One shudders to think of living in a society where almost any individual could form a strong bond with a child and, because of that bond, swoop in and wrest guardianship rights away from that child’s lawful guardian. In such a society, almost all parents or guardians would rightfully be wary of the “cool uncle” who regularly takes the child skiing on the weekends, or the wealthy neighbour who offers to pay for the child’s private schooling. Fortunately, our laws afford guardians protection against legal strangers usurping guardianship rights. This protection, however, is not absolute.
Section 23 of Alberta’s Family Law Act
Section 23 of Alberta’s Family Law Act (“Act”) states that a person may apply for guardianship of a child if that person is either:
- An adult who has care and control of the child for a period of more than six months, or
- A parent other than a guardian of the child.
Unless an individual is a biological parent, a parent through assisted reproduction, or an adoptive parent of the child, that person is effectively a legal stranger to the child and therefore does not have standing to apply for guardianship. The Act’s “care and control” requirement, however, is more of an area for concern than the parentage requirement under s. 23.
Alarmingly, we have seen an increased number of successful guardianship applications in which the applicant is a legal stranger who has not had care and control of the child for more than six months. The successful applicant may argue that he or she is a more capable guardian than the child’s current guardian(s), that he or she is better equipped financially to provide for the child, or even that the child simply enjoys the company of the applicant more than the child’s current guardian(s).
If the Court deems that there are good and sufficient reasons to do so, it may waive the six-month care and control requirement pursuant to s. 23(5) of the Act and award guardianship accordingly. However, the above-noted arguments available to applicants (i.e. more money, better caregiver, etc.) are usually not sufficient to waive the six-month care and control requirement, even though come courts have determined otherwise.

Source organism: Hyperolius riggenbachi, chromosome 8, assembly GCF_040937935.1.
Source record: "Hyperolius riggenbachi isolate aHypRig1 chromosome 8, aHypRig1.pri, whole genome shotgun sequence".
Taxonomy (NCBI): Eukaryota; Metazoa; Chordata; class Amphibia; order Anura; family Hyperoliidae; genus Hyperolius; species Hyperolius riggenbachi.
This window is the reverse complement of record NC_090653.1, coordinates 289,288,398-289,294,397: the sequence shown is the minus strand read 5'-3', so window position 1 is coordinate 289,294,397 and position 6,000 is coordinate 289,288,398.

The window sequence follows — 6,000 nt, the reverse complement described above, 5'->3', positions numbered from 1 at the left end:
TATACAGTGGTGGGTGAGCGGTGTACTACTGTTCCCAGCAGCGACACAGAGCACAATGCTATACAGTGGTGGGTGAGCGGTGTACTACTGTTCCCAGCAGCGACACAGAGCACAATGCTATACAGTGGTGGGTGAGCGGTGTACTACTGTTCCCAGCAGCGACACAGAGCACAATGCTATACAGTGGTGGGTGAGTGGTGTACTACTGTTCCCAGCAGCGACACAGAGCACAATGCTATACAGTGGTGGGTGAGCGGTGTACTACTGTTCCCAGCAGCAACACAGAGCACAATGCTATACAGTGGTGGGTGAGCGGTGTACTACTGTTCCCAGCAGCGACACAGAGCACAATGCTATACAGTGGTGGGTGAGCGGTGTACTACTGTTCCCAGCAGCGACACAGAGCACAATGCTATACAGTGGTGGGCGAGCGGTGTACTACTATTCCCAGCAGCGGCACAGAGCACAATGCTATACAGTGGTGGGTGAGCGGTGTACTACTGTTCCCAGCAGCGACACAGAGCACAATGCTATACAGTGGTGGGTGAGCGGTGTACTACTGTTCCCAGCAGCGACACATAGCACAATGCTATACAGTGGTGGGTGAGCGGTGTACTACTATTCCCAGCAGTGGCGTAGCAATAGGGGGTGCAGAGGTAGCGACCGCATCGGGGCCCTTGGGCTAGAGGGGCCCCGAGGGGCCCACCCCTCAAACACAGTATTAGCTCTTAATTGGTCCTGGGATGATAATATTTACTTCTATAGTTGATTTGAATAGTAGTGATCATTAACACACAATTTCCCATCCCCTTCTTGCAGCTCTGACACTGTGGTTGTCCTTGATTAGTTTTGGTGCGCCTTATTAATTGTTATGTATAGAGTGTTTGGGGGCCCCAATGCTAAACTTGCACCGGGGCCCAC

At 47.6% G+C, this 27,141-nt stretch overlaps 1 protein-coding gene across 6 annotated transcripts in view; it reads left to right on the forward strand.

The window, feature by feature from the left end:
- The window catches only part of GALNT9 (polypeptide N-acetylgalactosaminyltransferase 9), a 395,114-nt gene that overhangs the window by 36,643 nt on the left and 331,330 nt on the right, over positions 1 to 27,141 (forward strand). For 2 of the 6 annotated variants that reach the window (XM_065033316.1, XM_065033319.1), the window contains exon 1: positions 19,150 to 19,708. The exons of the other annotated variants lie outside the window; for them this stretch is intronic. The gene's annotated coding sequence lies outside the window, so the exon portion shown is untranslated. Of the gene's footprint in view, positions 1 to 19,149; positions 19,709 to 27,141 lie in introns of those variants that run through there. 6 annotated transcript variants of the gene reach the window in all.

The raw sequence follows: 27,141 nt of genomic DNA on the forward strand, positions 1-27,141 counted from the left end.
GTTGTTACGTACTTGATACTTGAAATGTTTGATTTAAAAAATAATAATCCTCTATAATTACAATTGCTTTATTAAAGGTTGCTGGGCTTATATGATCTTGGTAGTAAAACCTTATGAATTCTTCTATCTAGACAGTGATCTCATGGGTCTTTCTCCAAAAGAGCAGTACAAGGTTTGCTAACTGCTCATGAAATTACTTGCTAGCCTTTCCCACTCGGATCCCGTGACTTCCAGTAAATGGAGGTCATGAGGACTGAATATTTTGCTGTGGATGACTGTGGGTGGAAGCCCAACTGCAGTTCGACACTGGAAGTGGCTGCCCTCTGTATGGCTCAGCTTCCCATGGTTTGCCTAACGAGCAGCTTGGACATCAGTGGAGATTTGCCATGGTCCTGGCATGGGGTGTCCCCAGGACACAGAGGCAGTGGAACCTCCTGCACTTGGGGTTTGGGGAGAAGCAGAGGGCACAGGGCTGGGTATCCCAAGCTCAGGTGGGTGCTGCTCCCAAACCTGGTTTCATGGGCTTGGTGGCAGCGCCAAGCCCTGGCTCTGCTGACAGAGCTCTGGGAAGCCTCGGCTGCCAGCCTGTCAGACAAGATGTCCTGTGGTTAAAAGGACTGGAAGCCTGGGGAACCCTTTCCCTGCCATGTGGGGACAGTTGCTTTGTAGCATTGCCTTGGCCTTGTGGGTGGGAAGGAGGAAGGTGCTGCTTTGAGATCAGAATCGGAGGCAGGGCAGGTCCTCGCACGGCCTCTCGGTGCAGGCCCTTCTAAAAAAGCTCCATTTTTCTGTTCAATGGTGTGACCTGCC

Case Law Addressing Waiver of the “Care and Control” Requirement
There are at least two Alberta Court of Queen’s Bench decisions stating that the care and control requirement can only be waived when the applicant has an intimate bond with the child that is almost paternal/maternal in nature, B.B. v L.D., 2002 ABQB 429, P.M. v S.L.D., 2007 ABQB 99.
In the 2008 Court of Queen’s Bench decision P.M. v S.D., 2008 ABQB 109, Justice Burrows went one step further and stated that the high statutory standard of “standing in the place of a parent” (s. 48 of the Act) must be satisfied for a legal stranger to gain standing to bring a guardianship application.
If an applicant satisfies the above criteria for standing, he or she has another hurdle to jump if there is competition from the child’s lawful guardian for guardianship. The Alberta Court of Appeal has stated that courts cannot wrest custody from a lawful guardian without first demonstrating that the lawful guardian has either abandoned or neglected the child, or without offering other commanding reasons, W.D. v G.P.,  5 W.W.R. 289. In other words, a “legal stranger” applicant must prove that the child’s lawful guardian is unfit to be successful in a guardianship application.
The “cool uncle” and wealthy neighbour scenarios are not confined to the fictional society illustrated at the start of this article. Legal strangers to children have brought – and will continue to bring – guardianship applications before our courts, arguing that they are better-equipped to care for the child than the child’s lawful guardians. Such arguments do not stand up under Alberta law in many cases and should be contested for reasons expressed by Justice Conrad of the Court of Queen’s Bench (as she then was):
… it would be a travesty if someone with more means and better parenting skills could at anytime make an application for another’s child and put them in a position of defending their right to the child… A person must have status with respect to the child to have any right to make an application to this court and to be heard, K.K.W v E.J.R (1989) 69 Alta LR (2d) 95.